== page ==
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1. Foreign Policy traces the history of behavioral economics with this timeline in the latest issue.

2. One hundred and twenty six of the richest 300 colleges (based on endowment size) have curtailed cafeteria tray use. According to the group rating the environmental policies of colleges, the University of Chicago’s dining practices earn an A.

Dining Services purchases 20 percent of its food from local suppliers and contracts with a local dairy. The university is currently changing its dining hall format so that all meals will be served on reusable dishware. The university also offers reusable cups, mugs, and shopping bags.

3. A Mac application, Freedom, that disables networking on an computer for up to eight hours at a time, freeing you from the “distractions of the internet” and allowing you to do something better with your time.

Hat tip: Chad Valasek.

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Dan Goldstein digs up three terrific web tools for boosting productivity.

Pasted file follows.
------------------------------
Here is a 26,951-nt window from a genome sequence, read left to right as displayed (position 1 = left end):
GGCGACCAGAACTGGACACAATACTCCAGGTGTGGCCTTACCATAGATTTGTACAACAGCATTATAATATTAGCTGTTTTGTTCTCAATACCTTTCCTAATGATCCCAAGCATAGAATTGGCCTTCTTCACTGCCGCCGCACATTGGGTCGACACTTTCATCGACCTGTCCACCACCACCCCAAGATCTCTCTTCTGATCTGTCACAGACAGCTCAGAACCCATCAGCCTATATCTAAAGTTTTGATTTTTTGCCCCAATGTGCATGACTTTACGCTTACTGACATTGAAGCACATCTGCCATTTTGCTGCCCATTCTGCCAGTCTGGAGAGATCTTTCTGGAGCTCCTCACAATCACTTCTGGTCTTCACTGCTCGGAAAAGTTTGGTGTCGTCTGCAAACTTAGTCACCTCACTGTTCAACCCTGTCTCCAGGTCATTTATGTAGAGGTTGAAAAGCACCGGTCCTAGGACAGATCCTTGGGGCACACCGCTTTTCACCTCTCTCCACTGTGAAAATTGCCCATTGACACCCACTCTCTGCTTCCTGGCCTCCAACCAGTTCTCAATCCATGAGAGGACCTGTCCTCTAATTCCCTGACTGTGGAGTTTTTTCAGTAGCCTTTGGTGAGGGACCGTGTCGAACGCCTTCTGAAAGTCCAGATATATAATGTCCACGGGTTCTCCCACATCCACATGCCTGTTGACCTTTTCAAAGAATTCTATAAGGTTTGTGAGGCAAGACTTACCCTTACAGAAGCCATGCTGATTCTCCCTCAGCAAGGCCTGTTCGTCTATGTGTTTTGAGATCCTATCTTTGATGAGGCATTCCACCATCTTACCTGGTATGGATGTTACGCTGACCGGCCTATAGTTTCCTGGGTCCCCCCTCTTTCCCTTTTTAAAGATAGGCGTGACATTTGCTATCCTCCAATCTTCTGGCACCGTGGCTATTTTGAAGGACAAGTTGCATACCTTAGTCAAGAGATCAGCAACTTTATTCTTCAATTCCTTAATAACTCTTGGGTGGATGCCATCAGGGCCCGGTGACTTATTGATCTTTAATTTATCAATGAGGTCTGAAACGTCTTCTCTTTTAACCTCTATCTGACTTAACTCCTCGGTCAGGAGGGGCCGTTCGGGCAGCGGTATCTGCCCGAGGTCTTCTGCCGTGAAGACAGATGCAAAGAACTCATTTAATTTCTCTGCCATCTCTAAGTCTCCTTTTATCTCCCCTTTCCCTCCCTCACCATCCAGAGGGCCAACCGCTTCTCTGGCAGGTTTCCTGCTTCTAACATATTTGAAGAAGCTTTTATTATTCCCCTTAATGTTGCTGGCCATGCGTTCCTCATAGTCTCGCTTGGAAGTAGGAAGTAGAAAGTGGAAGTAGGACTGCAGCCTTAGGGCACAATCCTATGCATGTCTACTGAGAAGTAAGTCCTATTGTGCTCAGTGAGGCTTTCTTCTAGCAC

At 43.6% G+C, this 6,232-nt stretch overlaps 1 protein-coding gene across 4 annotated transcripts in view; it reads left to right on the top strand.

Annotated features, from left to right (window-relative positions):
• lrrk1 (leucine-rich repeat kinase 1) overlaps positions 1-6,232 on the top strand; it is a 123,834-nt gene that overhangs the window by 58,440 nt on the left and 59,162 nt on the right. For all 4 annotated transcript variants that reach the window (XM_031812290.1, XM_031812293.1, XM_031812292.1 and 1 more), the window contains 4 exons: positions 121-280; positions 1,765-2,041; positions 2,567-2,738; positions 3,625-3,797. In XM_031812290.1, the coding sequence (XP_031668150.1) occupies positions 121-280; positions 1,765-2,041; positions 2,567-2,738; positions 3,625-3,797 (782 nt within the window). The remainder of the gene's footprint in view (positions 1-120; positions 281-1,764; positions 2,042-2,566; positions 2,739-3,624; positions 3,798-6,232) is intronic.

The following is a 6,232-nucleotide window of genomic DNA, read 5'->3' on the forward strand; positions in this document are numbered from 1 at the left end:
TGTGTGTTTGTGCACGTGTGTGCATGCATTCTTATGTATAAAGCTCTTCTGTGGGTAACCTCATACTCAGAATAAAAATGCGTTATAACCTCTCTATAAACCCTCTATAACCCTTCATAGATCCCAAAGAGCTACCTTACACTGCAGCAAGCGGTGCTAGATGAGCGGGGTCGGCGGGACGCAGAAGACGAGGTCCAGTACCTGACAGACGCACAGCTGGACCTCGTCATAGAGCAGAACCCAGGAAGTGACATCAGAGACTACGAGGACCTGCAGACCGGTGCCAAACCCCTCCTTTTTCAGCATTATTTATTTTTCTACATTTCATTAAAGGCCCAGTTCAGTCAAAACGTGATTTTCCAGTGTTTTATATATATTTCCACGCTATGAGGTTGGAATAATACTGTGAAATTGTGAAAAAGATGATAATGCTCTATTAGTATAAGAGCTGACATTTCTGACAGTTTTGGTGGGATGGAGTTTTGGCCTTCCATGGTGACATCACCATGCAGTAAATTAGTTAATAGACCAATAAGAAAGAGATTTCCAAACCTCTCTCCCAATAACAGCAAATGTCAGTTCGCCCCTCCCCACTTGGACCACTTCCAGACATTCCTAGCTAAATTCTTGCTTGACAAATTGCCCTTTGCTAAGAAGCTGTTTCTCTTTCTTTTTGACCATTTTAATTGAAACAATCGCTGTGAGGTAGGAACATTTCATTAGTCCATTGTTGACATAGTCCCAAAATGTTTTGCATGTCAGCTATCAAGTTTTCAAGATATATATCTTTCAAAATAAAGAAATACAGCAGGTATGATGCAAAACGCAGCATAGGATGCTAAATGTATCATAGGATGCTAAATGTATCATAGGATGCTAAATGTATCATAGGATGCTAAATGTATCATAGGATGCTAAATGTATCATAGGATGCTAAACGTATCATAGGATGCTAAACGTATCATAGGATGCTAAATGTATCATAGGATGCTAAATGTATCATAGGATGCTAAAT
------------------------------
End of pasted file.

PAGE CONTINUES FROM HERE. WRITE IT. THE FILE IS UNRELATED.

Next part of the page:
1) Gmail is experimenting with a “Take a Break” option that prevents users from checking their email for 15 minutes and directs them to do something more productive instead.

To use it, you’ll need to manually activate “Gmail Labs” inside Gmail. See the Gmail blog or if you’re impatient, try Settings -> Labs from Gmail. Right now, it’s only enabled in the US and UK.

2) A Windows program prevents users from opening and using any other program. Goldstein says this tool is designed to prevent opening email software or internet browser.

3) An add-on to FireFox called Time Tracker that logs how much time you waste (ahem, spend) on various sites.

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